Federal Internet Law & Policy
An Educational Project

End to End E2E

Dont be a FOOL; The Law is Not DIY

- Layered Model
- Definitions
- Internet
- Broadband
- Network Neutrality
- Blocking
- NATs

- - Communications Act
- - Telecom Act
- - Hush a Phone
- - Computer Inquiries
- - Digital Tornado 1997
- - Steven Report 1998
- - Broadband
- - Universal Service
- - VoIP
- - Mergers
- - Network Neutrality

Technological Design Becomes Policy Design

Reverberating Lessig's message from CODE, two branches of literature emerged arguing that network design principles necessitate network policy principles: End-to-end and the Layered Model. “What is” became “what ought to be.” [See David Hume]

End to End - A Network Principle

In 1981, Jerry Saltzer, David Reed, and David Clark published End-to-End Arguments in System Design, describing the end-to-end argument:

The function in question can completely and correctly be implemented only with the knowledge and help of the application standing at the end points of the communication system. Therefore, providing that questioned function as a feature of the communication system itself is not possible.

The authors posited the following choice: in order to gain a successful file transfer, the system designer can build a robust and secure network that anticipates every risk scenario and successfully delivers the file, or the system designer can leave the determination of a successful file transfer to the ends.  With the latter, the file transfer programs at the ends engage in a verification of successful transmission through the use of a checksum; either the file was successfully transferred, or the file is transferred again.  Given the low occurrence of failed file transfer, and given the difficulty of anticipating every threat to a successful file transfer, it is therefore appropriate to leave verification of successful file transfer to the end applications. According to the end-to-end principle, the network should be as minimal as possible, simply transmitting the data, while processing occurs at the end. Further, given the wide variety of applications (either in existence or as of yet unanticipated), it is preferable that the network not design in features for specific applications, thereby optimizing the network for specific functions, but at the cost of reducing transmission speeds or reducing functionality for other applications.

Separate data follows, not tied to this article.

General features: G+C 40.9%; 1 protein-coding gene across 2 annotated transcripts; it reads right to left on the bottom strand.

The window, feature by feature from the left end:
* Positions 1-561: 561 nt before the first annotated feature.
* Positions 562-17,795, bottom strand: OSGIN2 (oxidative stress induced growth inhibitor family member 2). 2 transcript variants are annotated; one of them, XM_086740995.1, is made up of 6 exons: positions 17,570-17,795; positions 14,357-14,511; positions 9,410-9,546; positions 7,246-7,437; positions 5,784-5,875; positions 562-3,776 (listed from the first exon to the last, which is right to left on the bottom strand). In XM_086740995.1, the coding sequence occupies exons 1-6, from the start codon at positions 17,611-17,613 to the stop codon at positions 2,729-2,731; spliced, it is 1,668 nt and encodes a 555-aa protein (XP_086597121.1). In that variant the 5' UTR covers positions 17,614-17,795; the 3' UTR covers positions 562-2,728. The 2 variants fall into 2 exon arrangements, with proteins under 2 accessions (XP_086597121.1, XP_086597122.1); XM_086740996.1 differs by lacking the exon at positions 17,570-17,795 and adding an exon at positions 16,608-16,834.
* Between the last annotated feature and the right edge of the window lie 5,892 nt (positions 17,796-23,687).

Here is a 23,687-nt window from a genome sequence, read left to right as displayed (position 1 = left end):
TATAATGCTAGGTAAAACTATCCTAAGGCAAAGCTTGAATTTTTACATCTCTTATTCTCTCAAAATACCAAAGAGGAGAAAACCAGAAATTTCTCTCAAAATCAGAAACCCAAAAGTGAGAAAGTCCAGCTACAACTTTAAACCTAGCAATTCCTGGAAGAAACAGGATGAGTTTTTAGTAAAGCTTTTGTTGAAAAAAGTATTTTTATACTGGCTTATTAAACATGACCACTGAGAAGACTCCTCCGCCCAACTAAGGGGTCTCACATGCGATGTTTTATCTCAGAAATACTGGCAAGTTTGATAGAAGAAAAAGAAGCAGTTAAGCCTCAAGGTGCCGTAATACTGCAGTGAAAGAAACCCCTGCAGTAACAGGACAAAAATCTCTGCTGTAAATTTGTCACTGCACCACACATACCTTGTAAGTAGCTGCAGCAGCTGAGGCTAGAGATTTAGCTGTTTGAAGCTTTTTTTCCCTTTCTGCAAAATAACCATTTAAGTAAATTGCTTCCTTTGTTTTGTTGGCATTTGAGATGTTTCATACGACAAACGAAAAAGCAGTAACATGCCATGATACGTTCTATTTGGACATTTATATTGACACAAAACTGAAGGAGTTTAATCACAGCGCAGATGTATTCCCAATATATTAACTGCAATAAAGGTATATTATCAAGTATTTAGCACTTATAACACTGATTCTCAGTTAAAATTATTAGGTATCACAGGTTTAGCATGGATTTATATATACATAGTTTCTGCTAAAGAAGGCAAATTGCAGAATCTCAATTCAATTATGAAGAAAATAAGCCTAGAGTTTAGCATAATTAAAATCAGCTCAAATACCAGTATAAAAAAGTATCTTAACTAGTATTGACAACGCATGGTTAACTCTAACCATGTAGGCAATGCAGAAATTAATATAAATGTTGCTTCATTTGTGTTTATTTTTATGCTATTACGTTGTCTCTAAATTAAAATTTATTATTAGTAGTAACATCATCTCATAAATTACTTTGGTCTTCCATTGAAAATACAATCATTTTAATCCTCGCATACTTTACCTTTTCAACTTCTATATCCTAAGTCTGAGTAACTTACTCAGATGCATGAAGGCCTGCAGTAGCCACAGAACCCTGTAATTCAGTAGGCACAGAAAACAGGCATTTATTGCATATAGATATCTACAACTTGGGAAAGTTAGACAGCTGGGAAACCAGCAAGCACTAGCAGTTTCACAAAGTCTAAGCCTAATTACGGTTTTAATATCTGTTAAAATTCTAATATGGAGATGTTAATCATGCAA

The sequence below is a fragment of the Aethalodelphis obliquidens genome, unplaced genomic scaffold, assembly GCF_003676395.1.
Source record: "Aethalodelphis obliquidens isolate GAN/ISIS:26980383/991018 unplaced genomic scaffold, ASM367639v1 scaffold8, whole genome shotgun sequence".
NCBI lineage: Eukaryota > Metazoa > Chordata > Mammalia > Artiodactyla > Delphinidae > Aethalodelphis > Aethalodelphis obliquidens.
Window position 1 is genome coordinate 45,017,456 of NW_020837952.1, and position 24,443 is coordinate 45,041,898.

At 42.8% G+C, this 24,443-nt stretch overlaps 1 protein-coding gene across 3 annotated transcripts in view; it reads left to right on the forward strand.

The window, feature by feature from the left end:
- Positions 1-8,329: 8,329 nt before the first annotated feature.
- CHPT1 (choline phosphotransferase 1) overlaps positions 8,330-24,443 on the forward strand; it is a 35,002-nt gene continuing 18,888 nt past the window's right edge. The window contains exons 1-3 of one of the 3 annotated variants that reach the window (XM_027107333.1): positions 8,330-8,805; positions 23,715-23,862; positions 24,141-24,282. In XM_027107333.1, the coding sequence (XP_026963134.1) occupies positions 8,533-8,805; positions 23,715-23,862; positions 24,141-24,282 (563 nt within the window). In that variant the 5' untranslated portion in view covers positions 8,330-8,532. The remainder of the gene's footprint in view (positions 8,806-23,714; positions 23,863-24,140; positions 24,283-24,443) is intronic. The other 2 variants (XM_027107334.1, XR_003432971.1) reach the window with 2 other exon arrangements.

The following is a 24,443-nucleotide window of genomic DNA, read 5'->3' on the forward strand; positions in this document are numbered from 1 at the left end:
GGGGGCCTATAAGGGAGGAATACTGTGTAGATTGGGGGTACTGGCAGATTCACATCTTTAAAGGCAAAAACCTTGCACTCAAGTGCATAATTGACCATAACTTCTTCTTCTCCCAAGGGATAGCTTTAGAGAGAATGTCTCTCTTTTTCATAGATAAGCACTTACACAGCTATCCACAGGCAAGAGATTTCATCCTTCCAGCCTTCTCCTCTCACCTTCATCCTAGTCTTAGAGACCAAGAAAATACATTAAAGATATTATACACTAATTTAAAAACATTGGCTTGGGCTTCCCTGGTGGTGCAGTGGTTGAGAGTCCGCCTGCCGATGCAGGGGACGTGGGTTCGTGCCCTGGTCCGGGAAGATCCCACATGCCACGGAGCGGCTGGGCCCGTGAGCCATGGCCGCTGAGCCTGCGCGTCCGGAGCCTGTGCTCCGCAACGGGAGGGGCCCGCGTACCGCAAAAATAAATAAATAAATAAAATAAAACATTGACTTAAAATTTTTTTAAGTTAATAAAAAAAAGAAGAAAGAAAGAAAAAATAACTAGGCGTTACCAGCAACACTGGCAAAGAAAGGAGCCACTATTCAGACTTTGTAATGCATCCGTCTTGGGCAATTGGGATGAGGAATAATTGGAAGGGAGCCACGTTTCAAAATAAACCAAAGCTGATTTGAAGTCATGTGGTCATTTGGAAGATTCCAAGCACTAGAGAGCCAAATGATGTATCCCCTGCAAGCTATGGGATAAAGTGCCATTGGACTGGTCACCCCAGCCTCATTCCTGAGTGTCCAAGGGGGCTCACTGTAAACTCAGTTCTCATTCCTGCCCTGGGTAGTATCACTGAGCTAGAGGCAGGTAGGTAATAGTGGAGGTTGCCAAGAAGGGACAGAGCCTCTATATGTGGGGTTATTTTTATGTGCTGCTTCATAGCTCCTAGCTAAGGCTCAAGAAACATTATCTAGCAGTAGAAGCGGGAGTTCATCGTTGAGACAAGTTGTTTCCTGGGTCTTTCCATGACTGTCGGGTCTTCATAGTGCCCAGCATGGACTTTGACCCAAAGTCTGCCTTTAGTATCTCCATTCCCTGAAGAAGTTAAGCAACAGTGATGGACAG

End to End - A Policy Principle

In 2001, Mark A. Lemley and Lawrence Lessig released The End of End-to-End: Preserving the Architecture of the Internet in the Broadband Era. They moved the focus of the end-to-end discussion from applications the network itself. In the context of the open access debate that was transpiring before the Federal Communications Commission (FCC), Lemley and Lessig argued that permitting network operators to use their networks to muck around with network transmissions threatened the characteristic of the network that was so vital to its success. Citing Saltzar, Reed, and Clark, the law professors argued,

By its design, the Internet has enabled an extraordinary creativity precisely because it has pushed creativity to the ends of the network. Rather than relying upon the creativity of a small group of innovators who work for the companies that control the network, the e2e design enables anyone with an Internet connection to design and implement a better way to use the Internet. By designing the network to be neutral among uses, the Internet has created a competitive environment where innovators know that their inventions will be used if useful. By keeping the cost of innovation low, it has encouraged an extraordinary amount of innovation in many different contexts. By keeping the network simple, and its interaction general, the Internet has facilitated the design of applications that could not have originally been envisioned.
. . .

[W]e think the history of the Internet to date compellingly demonstrates the wisdom of letting a myriad of possible improvers work free of the constraints of a central authority, public or private. Compromising e2e will tend to undermine innovation by putting one or a few companies “in charge” of controlling it.

[Lemley and Lessig, p. 9.]

End-to-End design as a policy objective will be adopted in the FCC's Open Internet Order.


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